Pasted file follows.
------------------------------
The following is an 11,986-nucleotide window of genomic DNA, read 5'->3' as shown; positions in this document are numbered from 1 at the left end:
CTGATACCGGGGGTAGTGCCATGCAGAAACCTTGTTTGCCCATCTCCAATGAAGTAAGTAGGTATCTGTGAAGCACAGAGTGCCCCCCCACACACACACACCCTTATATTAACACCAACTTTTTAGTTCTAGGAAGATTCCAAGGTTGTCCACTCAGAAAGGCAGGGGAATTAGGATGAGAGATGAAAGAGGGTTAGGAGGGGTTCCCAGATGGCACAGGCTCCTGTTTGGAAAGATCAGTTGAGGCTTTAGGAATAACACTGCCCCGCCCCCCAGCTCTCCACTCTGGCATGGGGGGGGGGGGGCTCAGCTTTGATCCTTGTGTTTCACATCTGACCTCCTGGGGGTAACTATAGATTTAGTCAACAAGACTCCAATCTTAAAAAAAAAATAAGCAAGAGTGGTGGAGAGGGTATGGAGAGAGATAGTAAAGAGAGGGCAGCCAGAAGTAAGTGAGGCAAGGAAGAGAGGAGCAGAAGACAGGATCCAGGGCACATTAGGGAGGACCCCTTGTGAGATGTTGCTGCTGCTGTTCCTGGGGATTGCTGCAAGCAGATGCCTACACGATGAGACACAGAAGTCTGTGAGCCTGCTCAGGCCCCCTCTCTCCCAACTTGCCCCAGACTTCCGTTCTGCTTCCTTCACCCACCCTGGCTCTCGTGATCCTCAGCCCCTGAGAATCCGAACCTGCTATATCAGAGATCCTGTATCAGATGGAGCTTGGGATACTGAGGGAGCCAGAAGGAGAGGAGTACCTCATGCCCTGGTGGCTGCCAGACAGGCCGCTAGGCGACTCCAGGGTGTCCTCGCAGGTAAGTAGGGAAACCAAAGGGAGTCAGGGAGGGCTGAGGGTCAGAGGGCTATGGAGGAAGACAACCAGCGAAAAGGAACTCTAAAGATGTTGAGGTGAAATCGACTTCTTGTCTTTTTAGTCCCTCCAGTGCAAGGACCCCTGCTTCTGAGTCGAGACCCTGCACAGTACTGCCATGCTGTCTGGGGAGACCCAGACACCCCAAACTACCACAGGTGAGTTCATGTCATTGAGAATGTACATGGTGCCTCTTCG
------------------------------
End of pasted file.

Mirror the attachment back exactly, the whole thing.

The following is an 11,986-nucleotide window of genomic DNA, read 5'->3' as shown; positions in this document are numbered from 1 at the left end:
CTGATACCGGGGGTAGTGCCATGCAGAAACCTTGTTTGCCCATCTCCAATGAAGTAAGTAGGTATCTGTGAAGCACAGAGTGCCCCCCCACACACACACACCCTTATATTAACACCAACTTTTTAGTTCTAGGAAGATTCCAAGGTTGTCCACTCAGAAAGGCAGGGGAATTAGGATGAGAGATGAAAGAGGGTTAGGAGGGGTTCCCAGATGGCACAGGCTCCTGTTTGGAAAGATCAGTTGAGGCTTTAGGAATAACACTGCCCCGCCCCCCAGCTCTCCACTCTGGCATGGGGGGGGGGGGGCTCAGCTTTGATCCTTGTGTTTCACATCTGACCTCCTGGGGGTAACTATAGATTTAGTCAACAAGACTCCAATCTTAAAAAAAAAATAAGCAAGAGTGGTGGAGAGGGTATGGAGAGAGATAGTAAAGAGAGGGCAGCCAGAAGTAAGTGAGGCAAGGAAGAGAGGAGCAGAAGACAGGATCCAGGGCACATTAGGGAGGACCCCTTGTGAGATGTTGCTGCTGCTGTTCCTGGGGATTGCTGCAAGCAGATGCCTACACGATGAGACACAGAAGTCTGTGAGCCTGCTCAGGCCCCCTCTCTCCCAACTTGCCCCAGACTTCCGTTCTGCTTCCTTCACCCACCCTGGCTCTCGTGATCCTCAGCCCCTGAGAATCCGAACCTGCTATATCAGAGATCCTGTATCAGATGGAGCTTGGGATACTGAGGGAGCCAGAAGGAGAGGAGTACCTCATGCCCTGGTGGCTGCCAGACAGGCCGCTAGGCGACTCCAGGGTGTCCTCGCAGGTAAGTAGGGAAACCAAAGGGAGTCAGGGAGGGCTGAGGGTCAGAGGGCTATGGAGGAAGACAACCAGCGAAAAGGAACTCTAAAGATGTTGAGGTGAAATCGACTTCTTGTCTTTTTAGTCCCTCCAGTGCAAGGACCCCTGCTTCTGAGTCGAGACCCTGCACAGTACTGCCATGCTGTCTGGGGAGACCCAGACACCCCAAACTACCACAGGTGAGTTCATGTCATTGAGAATGTACATGGTGCCTCTTCG